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November 19, 2021 [LINK / comment]

Birding in September: a variety of experiences

I spent much of August preparing to teach for the fall semester, but it turned out that my classes were postponed until the middle of October, so I made the best of my unanticipated extra time in September, which is peak fall migration season. On September 6 I paid a brief late-afternoon visit to Bell's Lane, where I came across another birder, Mark Kosiewski. Thanks to his alert eyes, I managed to see and even photograph some Common Nighthawks that were passing overhead. They have such a curious manner of flying, as their wingbeats seem to have a slightly delayed cadence. In broad daylight, I really should have gotten better photos.

Five days later, on September 11, I went back to Ramsey's Draft, but didn't see much other than a Northern Parula in a low tree and some warblers (including a probable Magnolia Warbler) high in the tree tops. For the first time I crossed the stream and walked up along the trail toward Bald Ridge, which eventually connects with Braley Pond. One of these days I'll hike that entire trail... Next I drove up to the Confederate Breastworks, where I saw an Eastern Wood Pewee, a Tennessee Warbler, and a couple others. After a half hour or so there, I hiked south for a ways along the Shenandoah Mountain Trail. There were many colorful mushrooms but hardly any birds. I was most annoyed as I headed back, but just when all seemed lost, I glimpsed some motion in a tree top, and it seemed like a good-sized bird was in there. Indeed: It was a Yellow-billed Cuckoo, and it even posed for me in the sunlight as I cautiously got in position for what turned out to be one of my best-ever photos of that species! On the way back home I decided to stop at one of my old favorite places, Chimney Hollow, knowing full well that there usually aren't that many birds there. Well, September 11 turned out to be an exception, as I soon spotted a Blue-headed Vireo, a Bay-breasted Warbler, a Pine Warbler, a Black-throated Green Warbler, and a Nashville Warbler! Unfortunately, the lighting conditions were poor, so my photographs were mediocre.

Montages 2021 Sep 11

CLOCKWISE FROM TOP LEFT: Northern Parula, Bay-breasted Warbler, Yellow-billed Cuckoo, Tennessee Warbler, Magnolia Warbler (prob.), Eastern Wood Pewee, Pine Warbler, and (center) Nashville Warbler. (Ramsey's Draft, Shen. Mtn., Chimney Hollow, Sept. 11)

Three days after that, on September 14, I visited Mongomery Hall Park in Staunton. I had low expectations based on past experience there, but it turned out to be a pretty good day. Soon after arriving I saw some American Redstarts and Blue-gray Gnatcatchers, and the longer I stayed the more interesting species I found. Getting good photos proved to be difficult, unfortunately, partly because the auto-focus on my semi-new Canon PowerShot SX-70 is sometimes unreliable in mediocre lighting conditions. I was very frustrated that I couldn't get a better shot of the Magnolia Warblers that I saw.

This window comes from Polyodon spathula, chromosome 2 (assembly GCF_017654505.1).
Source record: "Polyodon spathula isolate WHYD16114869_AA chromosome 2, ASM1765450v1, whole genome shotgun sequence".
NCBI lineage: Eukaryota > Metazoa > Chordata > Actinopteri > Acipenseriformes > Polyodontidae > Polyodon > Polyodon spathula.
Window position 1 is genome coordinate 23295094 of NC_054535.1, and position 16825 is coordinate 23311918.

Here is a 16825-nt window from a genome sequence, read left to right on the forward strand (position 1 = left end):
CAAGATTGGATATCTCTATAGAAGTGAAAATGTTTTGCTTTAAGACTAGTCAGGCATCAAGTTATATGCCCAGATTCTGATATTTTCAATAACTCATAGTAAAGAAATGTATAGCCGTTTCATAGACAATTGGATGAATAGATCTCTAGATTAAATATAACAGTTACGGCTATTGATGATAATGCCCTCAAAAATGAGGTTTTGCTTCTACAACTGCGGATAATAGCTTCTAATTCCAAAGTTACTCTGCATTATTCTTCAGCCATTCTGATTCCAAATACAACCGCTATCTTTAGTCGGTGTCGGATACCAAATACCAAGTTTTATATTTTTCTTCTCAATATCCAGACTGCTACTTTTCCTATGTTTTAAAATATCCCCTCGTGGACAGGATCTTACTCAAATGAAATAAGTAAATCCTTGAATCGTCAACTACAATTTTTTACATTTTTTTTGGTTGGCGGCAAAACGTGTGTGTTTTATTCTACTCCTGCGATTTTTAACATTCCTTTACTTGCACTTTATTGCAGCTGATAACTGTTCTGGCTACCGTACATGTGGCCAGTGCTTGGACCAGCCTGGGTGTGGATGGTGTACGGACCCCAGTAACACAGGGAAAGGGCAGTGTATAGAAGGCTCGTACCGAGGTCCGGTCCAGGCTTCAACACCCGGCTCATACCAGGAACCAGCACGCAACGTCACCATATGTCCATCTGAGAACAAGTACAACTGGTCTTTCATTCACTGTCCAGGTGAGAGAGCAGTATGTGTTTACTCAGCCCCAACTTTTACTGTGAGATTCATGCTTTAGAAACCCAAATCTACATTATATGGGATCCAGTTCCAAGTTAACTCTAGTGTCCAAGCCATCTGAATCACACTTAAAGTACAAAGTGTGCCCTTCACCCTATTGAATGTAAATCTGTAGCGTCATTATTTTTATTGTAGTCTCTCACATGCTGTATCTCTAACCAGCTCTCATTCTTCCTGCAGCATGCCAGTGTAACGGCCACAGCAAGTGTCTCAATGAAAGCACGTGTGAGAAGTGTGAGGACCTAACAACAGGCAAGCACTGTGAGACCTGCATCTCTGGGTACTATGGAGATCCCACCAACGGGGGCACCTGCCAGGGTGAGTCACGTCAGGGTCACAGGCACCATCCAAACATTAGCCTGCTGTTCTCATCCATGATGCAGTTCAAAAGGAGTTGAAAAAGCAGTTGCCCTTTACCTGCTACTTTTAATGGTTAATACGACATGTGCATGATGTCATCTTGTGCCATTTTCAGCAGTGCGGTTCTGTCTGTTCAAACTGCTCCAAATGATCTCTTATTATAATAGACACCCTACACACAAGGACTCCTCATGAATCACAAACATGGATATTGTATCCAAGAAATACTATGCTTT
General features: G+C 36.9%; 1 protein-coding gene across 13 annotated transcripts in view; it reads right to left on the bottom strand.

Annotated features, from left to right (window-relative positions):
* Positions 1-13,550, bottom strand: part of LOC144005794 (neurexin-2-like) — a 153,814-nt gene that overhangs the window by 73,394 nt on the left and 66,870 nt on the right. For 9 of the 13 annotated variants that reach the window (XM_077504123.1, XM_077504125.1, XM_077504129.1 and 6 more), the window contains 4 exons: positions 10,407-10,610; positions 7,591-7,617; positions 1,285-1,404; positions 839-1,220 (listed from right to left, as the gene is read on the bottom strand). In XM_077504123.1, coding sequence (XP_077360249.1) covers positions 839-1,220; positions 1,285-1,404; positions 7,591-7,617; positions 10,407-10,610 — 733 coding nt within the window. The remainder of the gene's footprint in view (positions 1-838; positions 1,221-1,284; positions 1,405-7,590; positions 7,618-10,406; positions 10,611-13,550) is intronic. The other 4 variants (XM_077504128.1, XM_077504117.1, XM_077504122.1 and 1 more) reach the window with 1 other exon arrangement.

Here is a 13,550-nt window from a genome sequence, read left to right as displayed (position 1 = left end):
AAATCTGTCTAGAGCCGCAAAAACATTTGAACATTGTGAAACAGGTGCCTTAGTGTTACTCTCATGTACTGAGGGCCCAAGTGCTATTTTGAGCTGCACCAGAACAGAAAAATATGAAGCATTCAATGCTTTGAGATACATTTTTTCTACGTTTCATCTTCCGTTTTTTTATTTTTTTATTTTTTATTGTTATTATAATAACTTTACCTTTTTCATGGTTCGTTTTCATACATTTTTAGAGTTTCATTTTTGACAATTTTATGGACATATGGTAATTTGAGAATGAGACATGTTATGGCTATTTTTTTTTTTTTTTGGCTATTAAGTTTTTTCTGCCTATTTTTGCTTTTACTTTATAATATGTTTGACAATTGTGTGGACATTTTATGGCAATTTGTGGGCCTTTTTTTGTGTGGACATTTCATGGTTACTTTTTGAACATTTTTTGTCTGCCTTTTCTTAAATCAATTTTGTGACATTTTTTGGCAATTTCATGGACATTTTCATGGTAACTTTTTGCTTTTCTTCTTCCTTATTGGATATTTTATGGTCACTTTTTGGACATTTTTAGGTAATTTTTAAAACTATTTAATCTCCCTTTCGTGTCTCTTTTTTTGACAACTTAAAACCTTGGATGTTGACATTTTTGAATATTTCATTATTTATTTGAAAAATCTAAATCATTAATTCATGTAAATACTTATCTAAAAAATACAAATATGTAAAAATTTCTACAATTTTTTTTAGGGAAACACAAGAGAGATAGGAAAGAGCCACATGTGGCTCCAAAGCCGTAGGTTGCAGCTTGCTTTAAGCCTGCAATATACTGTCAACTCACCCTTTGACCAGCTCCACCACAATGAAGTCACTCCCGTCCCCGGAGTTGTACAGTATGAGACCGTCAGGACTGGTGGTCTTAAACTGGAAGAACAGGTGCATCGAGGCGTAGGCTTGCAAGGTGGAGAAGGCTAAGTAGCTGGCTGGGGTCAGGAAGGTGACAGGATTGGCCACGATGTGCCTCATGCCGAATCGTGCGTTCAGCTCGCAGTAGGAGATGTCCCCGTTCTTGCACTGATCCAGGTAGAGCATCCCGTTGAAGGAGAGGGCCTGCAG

Montages 2021 Sep 14

CLOCKWISE FROM TOP LEFT: Red-bellied Woodpecker, Northern Parula, Magnolia Warbler, Eastern Wood Pewee, Blue-gray Gnatcatcher, White-breasted Nuthatch, Yellow-throated Vireo, and (center) American Redstart. (Mongomery Hall Park, Sept. 14)

Three days after that, on September 17, I drove up to Washington, DC, where Jacqueline was leaving on a jet plane. After a goodbye kiss, I drove to the small park at the north end of the airport, where joggers get exercise amidst the deafening roar of jet engines overhead. I was pleasantly surprised to spot an Osprey perched on a lighting scaffold, as well as two Great Egrets, several Ring-billed Gulls, and hundreds of Rock Pigeons. After a while I drove into Washington, hoping to visit the Holocaust Museum, but learned that one needs to get advance reservations online, so I contented myself with a snack lunch on the nearby Tidal Basin. There I saw a variety of big birds passing overhead, most notably a Caspian Tern! If only it hadn't been such a cloudy day... On the way back I stopped at Huntley Meadows (southwest of Alexandria) for the first time in several years: June 30, 2016, to be exact. A Roseate Spoonbill had been reported there during mid-summer, but it was long gone by September. I held out slim hopes for seeing a King Rail that had been seen there just a few days earlier, but no such luck. I did see, however, several Wood Ducks, Great Blue Herons, and two young Little Blue Herons, as well as a Belted Kingfisher and a young male Common Yellowthroat. I was told that someone had seen a Prothonotary Warbler there earlier in the day, but I missed it. As I was leaving, I saw a good-sized Snapping Turtle on the road but didn't dare coax it to move to safety, so I placed some branches on the road to induce motorists to slow down as the next best thing. It was a very good (albeit overcast) day!

Montages 2021 Sep 17

CLOCKWISE FROM TOP LEFT: Ring-billed Gull, Great Egret, Bald Eagle, Osprey, Caspian Tern, Common Yellowthroat (juv. M), Wood Duck (F/J), Great Blue Heron, and Little Blue Heron (juv.). (Reagan Airport in Arlington, VA; Tidal Basin in Washington, DC; and Huntley Meadows, VA, Sept. 17)

Roll your mouse over that image to see the Osprey with a jet taking off in back, and the Woodrow Wilson Bridge several miles to the south beyond that.